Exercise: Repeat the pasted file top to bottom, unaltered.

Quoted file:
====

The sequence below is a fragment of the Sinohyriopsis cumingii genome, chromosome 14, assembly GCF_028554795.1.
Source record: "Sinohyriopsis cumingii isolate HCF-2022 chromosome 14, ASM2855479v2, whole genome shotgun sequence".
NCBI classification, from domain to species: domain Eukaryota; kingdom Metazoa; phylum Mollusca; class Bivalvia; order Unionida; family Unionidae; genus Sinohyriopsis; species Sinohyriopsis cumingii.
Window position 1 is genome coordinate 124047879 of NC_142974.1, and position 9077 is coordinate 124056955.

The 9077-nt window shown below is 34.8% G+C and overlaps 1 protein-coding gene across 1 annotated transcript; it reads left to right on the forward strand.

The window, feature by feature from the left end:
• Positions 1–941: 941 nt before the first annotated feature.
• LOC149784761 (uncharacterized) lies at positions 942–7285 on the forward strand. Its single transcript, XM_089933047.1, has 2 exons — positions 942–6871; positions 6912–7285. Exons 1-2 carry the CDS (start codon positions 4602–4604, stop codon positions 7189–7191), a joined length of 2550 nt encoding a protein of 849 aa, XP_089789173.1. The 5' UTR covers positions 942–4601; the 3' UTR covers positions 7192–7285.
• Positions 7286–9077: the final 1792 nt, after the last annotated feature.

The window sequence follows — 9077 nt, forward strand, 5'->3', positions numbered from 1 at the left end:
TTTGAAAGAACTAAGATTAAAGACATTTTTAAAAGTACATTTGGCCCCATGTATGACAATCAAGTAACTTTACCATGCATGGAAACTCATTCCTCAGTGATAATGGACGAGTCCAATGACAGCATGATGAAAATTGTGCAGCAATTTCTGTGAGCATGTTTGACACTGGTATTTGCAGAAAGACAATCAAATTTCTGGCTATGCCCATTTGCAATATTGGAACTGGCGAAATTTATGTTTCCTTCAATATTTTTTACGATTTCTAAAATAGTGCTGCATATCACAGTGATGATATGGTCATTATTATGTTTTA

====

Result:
The sequence below is a fragment of the Sinohyriopsis cumingii genome, chromosome 14, assembly GCF_028554795.1.
Source record: "Sinohyriopsis cumingii isolate HCF-2022 chromosome 14, ASM2855479v2, whole genome shotgun sequence".
NCBI classification, from domain to species: domain Eukaryota; kingdom Metazoa; phylum Mollusca; class Bivalvia; order Unionida; family Unionidae; genus Sinohyriopsis; species Sinohyriopsis cumingii.
Window position 1 is genome coordinate 124047879 of NC_142974.1, and position 9077 is coordinate 124056955.

The 9077-nt window shown below is 34.8% G+C and overlaps 1 protein-coding gene across 1 annotated transcript; it reads left to right on the forward strand.

The window, feature by feature from the left end:
• Positions 1–941: 941 nt before the first annotated feature.
• LOC149784761 (uncharacterized) lies at positions 942–7285 on the forward strand. Its single transcript, XM_089933047.1, has 2 exons — positions 942–6871; positions 6912–7285. Exons 1-2 carry the CDS (start codon positions 4602–4604, stop codon positions 7189–7191), a joined length of 2550 nt encoding a protein of 849 aa, XP_089789173.1. The 5' UTR covers positions 942–4601; the 3' UTR covers positions 7192–7285.
• Positions 7286–9077: the final 1792 nt, after the last annotated feature.

The window sequence follows — 9077 nt, forward strand, 5'->3', positions numbered from 1 at the left end:
TTTGAAAGAACTAAGATTAAAGACATTTTTAAAAGTACATTTGGCCCCATGTATGACAATCAAGTAACTTTACCATGCATGGAAACTCATTCCTCAGTGATAATGGACGAGTCCAATGACAGCATGATGAAAATTGTGCAGCAATTTCTGTGAGCATGTTTGACACTGGTATTTGCAGAAAGACAATCAAATTTCTGGCTATGCCCATTTGCAATATTGGAACTGGCGAAATTTATGTTTCCTTCAATATTTTTTACGATTTCTAAAATAGTGCTGCATATCACAGTGATGATATGGTCATTATTATGTTTTA